Do I Need To Preheat My Oil? | Ask The Food Lab

Doodle: Robyn Lee; other photographs: J. Kenji López-Alt

Do I Need To Preheat My Oil?

"A lot of recipes instruct you to heat oil to a certain point (till shimmering, smoking, or just an unspecified 'Heat oil over medium heat') before adding the first ingredient, say onions. Does it matter if you wait for the oil to heat, or could you just as well throw the other ingredients in with the cold oil?"

—Sent by Tombolo

The answer is: it depends.

There are two reasons you'd want to heat your oil. The first is that it can prevent foods from sticking.

See, raw proteins can interact with metal on an actual molecular level. It doesn't just stick by "getting stuck in the pores and microscopic cracks" as some people hypothesize. Even on a perfectly smooth, polished surface with no cracks/imperfections whatsoever, meat will still stick as proteins form molecular bonds with the metal.


How does preheating prevent this? The thing is, only raw proteins will form this bond. Heat causes proteins to fold in on themselves, or even to break down and form all new compounds. Once in their folded or rearranged form, they no longer stick. So the goal is to get the meat to cook before it even comes into contact with the metal by heating oil hot enough that it can cook the meat in the time it takes for it to pass from the air, through the film of oil, and into the pan.

With a hot enough pan and the right material, just the heat of the air and the radiant heat of the pan itself will be enough to do this, but the oil helps. Another alternative would be to pre-sear meats by, say, hitting them with a blowtorch before adding them to a skillet.

That's why most recipes that call for searing meat will advise you to heat the oil in the pan to the point where it starts shimmering or even lightly smoking.

The second effect that preheating has on oil is that it alters the way in which heat travels through the ingredient being cooked. Basically, the hotter the pan, the larger the temperature differential will be between the outer layers of the ingredient and the center. So controlling the starting temperature of your oil can help you control the final product.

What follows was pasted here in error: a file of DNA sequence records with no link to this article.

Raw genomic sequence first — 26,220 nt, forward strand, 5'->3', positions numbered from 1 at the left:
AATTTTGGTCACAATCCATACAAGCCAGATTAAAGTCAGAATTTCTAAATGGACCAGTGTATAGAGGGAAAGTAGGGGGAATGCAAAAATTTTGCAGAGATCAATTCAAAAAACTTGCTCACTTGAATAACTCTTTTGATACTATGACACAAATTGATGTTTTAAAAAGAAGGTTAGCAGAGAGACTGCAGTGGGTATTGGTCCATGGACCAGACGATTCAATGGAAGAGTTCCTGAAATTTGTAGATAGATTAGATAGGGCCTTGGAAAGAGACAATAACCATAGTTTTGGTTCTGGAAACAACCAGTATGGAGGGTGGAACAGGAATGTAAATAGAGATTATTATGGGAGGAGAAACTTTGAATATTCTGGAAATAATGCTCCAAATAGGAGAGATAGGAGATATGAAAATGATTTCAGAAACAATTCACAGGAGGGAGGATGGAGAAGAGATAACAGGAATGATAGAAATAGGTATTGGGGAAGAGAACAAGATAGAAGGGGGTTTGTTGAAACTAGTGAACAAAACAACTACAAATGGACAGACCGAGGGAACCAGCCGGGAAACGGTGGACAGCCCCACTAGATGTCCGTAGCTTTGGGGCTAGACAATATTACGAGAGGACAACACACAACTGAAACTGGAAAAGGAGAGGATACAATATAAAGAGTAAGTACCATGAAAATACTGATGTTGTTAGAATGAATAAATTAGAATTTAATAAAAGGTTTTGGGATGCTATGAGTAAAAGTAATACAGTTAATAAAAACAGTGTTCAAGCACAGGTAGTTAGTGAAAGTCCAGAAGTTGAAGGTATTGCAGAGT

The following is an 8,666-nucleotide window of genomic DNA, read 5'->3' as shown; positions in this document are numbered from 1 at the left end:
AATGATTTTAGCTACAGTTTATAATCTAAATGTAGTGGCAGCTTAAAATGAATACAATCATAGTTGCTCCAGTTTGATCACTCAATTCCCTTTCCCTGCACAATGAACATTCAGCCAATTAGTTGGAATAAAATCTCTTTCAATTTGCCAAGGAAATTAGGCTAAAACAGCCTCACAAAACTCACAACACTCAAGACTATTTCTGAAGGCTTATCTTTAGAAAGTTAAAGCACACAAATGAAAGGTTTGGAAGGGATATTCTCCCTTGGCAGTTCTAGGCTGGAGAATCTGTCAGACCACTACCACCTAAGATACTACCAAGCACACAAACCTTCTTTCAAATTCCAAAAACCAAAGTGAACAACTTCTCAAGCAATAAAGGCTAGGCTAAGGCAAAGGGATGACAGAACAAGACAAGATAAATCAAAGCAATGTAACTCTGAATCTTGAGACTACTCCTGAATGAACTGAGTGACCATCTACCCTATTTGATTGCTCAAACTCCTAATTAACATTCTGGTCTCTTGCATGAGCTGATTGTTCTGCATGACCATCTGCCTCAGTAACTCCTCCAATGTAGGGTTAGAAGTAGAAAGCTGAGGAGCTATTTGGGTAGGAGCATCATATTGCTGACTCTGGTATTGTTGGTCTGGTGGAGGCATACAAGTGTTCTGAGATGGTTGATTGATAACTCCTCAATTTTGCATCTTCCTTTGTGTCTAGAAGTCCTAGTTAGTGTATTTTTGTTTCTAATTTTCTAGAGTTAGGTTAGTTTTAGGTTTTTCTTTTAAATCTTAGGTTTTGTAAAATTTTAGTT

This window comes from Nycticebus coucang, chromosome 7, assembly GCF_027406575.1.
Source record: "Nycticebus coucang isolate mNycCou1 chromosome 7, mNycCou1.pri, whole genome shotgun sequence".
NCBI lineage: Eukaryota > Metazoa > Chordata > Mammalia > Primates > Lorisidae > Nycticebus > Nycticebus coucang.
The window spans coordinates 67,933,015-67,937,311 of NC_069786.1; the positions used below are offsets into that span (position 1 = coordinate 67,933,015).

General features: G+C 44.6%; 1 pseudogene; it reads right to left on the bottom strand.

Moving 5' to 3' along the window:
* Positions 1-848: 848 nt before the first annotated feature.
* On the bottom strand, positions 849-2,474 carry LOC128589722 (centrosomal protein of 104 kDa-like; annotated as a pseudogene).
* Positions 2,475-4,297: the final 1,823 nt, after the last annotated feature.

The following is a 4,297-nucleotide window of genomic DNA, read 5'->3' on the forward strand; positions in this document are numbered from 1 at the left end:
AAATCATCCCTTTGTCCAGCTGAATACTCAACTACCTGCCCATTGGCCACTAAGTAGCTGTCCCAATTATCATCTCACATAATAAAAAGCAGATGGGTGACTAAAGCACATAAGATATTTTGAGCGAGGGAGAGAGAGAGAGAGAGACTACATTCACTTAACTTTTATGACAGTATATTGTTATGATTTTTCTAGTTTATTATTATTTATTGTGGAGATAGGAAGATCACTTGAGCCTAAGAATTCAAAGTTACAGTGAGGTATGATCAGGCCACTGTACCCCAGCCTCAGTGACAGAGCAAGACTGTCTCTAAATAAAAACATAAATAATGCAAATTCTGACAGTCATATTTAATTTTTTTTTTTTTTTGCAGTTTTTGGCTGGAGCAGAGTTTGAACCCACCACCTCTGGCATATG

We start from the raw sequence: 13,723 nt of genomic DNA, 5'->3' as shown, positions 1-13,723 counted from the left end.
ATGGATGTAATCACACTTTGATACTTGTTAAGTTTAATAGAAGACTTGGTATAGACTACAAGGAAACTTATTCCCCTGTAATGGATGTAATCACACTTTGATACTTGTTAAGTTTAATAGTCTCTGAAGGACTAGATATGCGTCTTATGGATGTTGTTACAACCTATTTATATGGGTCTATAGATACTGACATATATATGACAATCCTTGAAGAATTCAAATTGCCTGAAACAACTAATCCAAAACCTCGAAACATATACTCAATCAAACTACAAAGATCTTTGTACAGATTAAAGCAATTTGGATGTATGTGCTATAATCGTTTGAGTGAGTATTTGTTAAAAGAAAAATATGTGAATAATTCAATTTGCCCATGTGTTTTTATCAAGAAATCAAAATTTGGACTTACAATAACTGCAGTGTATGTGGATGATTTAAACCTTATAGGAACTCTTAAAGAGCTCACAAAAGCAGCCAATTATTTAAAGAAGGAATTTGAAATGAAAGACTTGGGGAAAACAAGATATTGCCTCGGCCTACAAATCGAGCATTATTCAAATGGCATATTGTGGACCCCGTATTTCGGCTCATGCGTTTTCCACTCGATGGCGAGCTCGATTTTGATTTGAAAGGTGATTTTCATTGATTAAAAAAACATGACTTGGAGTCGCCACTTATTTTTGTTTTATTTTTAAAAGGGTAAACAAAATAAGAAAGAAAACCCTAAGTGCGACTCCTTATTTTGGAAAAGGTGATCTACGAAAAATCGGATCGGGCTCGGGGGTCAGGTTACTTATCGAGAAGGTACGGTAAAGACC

For example, with a steak, you want the exterior to be blasted by heat in order to precipitate the Maillard reactions—the series of chemical reactions that cause meat to brown and develop flavors—so you want to get your pan and oil as hot as possible before adding it.

On the other hand, if you want to, say, soften up some onions or garlic without browning them, you don't want to preheat the oil too much or you'll end up caramelizing or burning the exterior of the onion pieces before they get a chance to soften and cook through.

You may be asking why you can't preheat the pan, then add the oil, and the answer is that you can, technically. The problem is that without oil in it, it's very difficult to determine how hot a pan actually is. Starting with oil in the pan is a good indicator of how hot the pan is. We know that shimmering oil is hotter than pooled oil (it starts shimmering at around 300 to 400°F), while smoking oil is hotter still (depending on the type of oil, this begins at around 450 to 500°F). The oil is a built-in temperature indicator.

There are times when it's perfectly fine to start with both your oil and your other ingredients in a pan before you ever even apply heat, specifically when the food being cooked is unlikely to stick, and a slow, even cook is what you are looking for. Sautéed onions are a prime example of this. Even when a recipe suggests heating the oil first, you can rest assured that you probably won't taste any difference in the end.